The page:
times. It builds upon a bedrock of beliefs and practices that are
similar in folk societies throughout most of the world (note, for
example, the etymological similarity to the word "brujeria" in Spanish).
During the Middle Ages the ancient Germanic healing lore combined
with Christianity, an uneasy amalgamation that was always subject
to suspicion and scrutiny by Christian clergy. As Ruth notes, the
Braucherei chants "worried the local ministers," and some believed
that the healing procedures were "witchcraft."
Folk healing traditions, such as Braucherei, should not be dismissed
as mere superstition, or as a static body of folklore that has been
passed down unchanged from one generation to the next. Certainly
there are elements of "sympathetic magic" involved in the ritualism,
as commonly described by anthropologists, but the practices also
build upon wisdom about holistic medicine accumulated by generations
of sharp-eyed pragmatic observers. Braucherei has been a living
tradition, and the practice has continued to evolve over time, adopting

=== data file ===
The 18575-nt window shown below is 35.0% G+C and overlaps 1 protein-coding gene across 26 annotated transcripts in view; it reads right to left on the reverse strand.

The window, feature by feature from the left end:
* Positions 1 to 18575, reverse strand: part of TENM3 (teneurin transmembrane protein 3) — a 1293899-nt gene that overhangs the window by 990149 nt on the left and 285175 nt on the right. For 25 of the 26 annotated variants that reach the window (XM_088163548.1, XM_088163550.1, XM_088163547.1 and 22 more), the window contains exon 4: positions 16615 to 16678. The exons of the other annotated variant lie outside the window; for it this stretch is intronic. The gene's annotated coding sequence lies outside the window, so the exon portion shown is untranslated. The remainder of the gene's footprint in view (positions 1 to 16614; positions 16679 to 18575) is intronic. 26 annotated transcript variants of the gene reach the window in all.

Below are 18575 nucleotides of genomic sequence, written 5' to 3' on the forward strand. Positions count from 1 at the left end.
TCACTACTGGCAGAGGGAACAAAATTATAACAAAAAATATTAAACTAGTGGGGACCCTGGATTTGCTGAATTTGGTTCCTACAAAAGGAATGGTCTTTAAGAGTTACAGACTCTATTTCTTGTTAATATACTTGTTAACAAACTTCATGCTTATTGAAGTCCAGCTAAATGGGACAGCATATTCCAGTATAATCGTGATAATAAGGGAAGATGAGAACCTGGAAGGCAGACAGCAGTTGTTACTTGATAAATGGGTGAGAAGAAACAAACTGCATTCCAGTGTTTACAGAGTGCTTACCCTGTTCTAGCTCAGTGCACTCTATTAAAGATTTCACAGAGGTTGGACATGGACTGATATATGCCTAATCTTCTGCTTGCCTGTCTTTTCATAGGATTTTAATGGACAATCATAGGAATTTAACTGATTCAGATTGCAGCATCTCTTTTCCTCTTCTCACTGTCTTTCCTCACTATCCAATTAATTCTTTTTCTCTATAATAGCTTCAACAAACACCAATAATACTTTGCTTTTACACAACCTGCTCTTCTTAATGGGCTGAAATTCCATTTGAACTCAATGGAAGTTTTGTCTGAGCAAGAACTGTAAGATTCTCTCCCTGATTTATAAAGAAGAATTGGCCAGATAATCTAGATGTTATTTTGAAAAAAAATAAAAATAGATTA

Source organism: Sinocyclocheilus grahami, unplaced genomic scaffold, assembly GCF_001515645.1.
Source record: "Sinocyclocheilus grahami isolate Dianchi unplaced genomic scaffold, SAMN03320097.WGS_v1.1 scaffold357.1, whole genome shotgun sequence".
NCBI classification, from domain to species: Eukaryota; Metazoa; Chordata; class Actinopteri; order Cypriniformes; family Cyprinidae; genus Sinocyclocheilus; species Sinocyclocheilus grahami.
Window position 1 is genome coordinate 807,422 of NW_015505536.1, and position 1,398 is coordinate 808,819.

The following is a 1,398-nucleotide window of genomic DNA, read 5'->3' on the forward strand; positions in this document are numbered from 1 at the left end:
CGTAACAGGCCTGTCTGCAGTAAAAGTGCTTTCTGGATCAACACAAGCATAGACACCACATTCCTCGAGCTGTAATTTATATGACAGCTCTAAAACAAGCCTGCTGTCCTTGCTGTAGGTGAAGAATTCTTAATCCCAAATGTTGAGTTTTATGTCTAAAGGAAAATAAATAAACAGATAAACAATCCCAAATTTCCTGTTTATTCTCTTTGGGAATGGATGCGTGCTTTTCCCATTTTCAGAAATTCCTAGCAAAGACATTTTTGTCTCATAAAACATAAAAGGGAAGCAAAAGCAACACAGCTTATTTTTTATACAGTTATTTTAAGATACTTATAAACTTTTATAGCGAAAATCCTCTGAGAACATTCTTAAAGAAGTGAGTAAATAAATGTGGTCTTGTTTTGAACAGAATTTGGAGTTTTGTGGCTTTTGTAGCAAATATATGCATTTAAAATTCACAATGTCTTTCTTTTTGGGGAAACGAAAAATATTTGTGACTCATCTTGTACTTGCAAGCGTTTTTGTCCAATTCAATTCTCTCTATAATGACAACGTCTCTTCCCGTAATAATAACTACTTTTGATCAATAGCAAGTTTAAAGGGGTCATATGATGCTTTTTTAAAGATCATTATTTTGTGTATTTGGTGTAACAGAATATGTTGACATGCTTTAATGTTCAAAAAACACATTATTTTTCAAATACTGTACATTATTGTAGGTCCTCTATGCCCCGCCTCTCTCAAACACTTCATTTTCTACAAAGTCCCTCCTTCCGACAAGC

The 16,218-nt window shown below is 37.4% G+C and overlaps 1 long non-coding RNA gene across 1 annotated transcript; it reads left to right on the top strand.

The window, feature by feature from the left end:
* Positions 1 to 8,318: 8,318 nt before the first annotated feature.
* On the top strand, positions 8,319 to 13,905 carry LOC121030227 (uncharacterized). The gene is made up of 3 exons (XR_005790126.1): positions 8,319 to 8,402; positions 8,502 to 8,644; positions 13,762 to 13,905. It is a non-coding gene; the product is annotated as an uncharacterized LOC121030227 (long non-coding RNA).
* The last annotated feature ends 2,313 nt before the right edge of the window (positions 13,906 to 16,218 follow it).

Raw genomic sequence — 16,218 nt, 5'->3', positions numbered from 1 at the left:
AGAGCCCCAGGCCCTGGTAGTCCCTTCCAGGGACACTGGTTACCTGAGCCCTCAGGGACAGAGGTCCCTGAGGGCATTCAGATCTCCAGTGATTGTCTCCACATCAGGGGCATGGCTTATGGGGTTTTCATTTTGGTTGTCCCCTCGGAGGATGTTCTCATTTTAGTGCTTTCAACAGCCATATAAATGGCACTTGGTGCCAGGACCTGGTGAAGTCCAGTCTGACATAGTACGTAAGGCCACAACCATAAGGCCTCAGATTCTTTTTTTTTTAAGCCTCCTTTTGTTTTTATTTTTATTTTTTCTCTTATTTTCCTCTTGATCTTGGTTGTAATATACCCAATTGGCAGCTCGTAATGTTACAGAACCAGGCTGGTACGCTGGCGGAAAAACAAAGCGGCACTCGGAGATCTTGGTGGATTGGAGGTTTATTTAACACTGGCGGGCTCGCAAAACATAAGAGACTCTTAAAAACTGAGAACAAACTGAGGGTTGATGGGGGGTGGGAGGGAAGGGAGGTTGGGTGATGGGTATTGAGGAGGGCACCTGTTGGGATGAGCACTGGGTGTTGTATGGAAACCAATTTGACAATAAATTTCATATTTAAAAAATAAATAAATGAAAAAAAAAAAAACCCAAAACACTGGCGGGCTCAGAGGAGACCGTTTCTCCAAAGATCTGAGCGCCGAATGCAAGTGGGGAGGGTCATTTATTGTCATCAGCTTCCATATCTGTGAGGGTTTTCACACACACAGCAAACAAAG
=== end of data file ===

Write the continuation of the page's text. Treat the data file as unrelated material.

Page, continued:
and absorbing methods and remedies and adjusting to current belief
Ruth's practice of Braucherei, as described in her book, demonstrates
this pragmatic openness to the adoption of new healing methods.
She cites specific prayers for certain ailments, which recalls the
more traditional aspects of Braucherei, but these prayers are not
emphasized as a major aspect of her practice as described in this
book. Most of her remedies involve the use of well-known healing
herbs, such as garlic or chamomile. It is also notable that many
non-traditional products are utilized, such as "Knorr's Genuine
Hein Fong Essence (green drops)," "Dr. Forni's Alpen-Kreuter," "Smith's
Rosebud Salve,"Aspirin tablets," "Clorox bleach," "Epsom salts,"
"Niacin," and "Vitamin C." Fruits juices are a prominent ingredient
in the remedies, but whiskey and Schnapps as well. Ruth's practice
of massage has been expanded over the years by the study of bone-setting
and reflexology (derived from Oriental folk-medicine, a practice
more commonly known as accupressure, described by Ruth as "massaging
points on the palms of hands and soles of feet to strengthen and
stimulate glands and organ systems"). Interestingly, Ruth notes
that a family member, a grand-nephew, is studying at the Palmer
School of Chiropractic, which she regards as a continuation of the
family healing tradition. At a broader level, Ruth's story is not
just of her own practice, but also of the adaptations and modifications
in folk healing traditions throughout the world.